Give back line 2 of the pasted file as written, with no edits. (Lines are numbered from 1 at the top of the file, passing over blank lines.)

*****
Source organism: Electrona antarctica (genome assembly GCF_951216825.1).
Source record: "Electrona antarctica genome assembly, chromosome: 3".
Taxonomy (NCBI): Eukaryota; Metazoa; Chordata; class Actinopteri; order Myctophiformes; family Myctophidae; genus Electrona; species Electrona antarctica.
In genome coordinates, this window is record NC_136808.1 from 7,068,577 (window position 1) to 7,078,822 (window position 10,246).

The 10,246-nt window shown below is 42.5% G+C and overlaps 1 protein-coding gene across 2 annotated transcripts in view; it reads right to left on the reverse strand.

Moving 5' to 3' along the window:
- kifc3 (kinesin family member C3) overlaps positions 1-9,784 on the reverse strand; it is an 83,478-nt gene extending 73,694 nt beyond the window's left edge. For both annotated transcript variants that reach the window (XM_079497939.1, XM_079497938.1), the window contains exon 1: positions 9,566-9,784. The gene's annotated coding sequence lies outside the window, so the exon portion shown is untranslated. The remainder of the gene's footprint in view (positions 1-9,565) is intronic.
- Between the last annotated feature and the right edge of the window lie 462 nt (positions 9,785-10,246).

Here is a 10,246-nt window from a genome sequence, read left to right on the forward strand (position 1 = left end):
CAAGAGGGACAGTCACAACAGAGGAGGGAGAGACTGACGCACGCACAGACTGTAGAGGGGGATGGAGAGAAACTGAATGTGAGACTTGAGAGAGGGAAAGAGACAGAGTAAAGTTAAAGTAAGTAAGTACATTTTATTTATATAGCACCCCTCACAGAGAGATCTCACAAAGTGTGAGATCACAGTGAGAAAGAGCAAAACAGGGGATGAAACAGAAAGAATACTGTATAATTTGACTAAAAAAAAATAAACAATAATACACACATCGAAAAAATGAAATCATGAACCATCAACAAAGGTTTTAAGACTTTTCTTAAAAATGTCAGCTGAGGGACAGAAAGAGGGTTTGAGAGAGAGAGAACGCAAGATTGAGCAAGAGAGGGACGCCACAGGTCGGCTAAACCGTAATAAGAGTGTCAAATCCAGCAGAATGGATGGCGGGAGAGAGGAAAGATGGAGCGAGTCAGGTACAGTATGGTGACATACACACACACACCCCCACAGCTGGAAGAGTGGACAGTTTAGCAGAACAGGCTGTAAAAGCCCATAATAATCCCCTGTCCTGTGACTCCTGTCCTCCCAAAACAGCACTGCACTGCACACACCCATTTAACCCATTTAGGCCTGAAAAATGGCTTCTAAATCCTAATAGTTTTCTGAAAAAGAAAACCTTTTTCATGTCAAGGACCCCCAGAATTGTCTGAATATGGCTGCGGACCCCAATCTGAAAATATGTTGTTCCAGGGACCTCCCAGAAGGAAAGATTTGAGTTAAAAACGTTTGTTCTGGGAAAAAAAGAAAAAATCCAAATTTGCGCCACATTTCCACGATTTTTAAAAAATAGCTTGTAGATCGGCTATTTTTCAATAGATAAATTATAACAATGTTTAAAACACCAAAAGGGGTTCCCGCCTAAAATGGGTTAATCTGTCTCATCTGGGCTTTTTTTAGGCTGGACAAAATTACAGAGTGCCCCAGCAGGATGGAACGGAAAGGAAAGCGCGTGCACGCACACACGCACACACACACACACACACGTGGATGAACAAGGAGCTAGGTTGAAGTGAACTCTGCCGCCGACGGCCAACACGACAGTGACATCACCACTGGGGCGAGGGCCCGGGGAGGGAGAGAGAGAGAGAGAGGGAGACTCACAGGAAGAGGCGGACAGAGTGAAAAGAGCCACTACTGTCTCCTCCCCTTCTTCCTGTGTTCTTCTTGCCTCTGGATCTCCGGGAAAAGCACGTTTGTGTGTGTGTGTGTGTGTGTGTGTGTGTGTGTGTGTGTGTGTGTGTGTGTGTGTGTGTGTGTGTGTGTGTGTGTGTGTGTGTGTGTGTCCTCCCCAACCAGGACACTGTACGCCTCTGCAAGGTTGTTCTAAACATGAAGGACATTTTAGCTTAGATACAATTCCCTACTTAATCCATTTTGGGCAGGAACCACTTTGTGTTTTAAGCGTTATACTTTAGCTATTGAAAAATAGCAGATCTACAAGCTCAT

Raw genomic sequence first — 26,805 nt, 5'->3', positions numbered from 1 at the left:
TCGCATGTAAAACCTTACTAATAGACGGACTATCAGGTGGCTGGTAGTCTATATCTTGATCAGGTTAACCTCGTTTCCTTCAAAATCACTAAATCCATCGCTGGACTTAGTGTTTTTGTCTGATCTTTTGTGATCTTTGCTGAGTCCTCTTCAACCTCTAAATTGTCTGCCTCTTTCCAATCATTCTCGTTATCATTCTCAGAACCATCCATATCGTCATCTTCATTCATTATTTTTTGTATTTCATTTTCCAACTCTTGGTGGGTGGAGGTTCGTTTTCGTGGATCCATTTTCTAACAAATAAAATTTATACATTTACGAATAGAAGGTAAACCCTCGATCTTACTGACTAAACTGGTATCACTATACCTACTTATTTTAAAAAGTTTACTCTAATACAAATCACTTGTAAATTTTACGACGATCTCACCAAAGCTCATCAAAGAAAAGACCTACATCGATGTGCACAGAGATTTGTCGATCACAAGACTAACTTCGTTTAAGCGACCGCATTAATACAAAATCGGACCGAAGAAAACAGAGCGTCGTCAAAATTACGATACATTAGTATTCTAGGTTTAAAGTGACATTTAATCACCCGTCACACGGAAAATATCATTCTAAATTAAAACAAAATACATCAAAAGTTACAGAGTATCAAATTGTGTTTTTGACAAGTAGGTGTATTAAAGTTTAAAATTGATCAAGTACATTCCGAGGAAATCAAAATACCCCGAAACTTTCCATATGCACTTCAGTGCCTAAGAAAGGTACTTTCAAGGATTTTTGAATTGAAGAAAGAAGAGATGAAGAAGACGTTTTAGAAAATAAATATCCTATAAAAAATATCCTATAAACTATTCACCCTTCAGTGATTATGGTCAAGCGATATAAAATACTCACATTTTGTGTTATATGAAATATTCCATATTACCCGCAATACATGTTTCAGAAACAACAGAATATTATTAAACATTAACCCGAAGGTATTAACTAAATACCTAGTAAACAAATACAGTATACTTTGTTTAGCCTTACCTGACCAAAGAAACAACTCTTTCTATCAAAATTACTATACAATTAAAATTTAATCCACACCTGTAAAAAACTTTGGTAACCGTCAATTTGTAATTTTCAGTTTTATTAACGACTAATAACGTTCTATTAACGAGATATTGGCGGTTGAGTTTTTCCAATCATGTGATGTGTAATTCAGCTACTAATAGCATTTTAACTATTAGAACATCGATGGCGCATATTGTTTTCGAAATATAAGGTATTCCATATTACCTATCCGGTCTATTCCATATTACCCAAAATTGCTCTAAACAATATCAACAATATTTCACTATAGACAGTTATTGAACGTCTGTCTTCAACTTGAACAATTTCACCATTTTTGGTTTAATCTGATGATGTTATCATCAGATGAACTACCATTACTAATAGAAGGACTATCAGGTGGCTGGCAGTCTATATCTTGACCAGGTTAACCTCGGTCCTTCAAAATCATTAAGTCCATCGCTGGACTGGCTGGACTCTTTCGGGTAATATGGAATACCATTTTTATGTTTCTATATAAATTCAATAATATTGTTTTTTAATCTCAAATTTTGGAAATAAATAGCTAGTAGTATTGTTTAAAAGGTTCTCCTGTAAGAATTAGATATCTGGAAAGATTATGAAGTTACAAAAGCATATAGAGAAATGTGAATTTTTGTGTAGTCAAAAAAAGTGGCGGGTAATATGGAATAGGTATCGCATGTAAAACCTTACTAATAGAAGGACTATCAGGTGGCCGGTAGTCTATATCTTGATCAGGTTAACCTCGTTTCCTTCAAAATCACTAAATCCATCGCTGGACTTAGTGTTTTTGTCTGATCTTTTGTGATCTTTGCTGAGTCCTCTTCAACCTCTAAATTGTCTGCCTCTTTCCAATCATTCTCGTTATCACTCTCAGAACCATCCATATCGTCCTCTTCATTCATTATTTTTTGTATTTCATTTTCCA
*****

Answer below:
Source record: "Electrona antarctica genome assembly, chromosome: 3".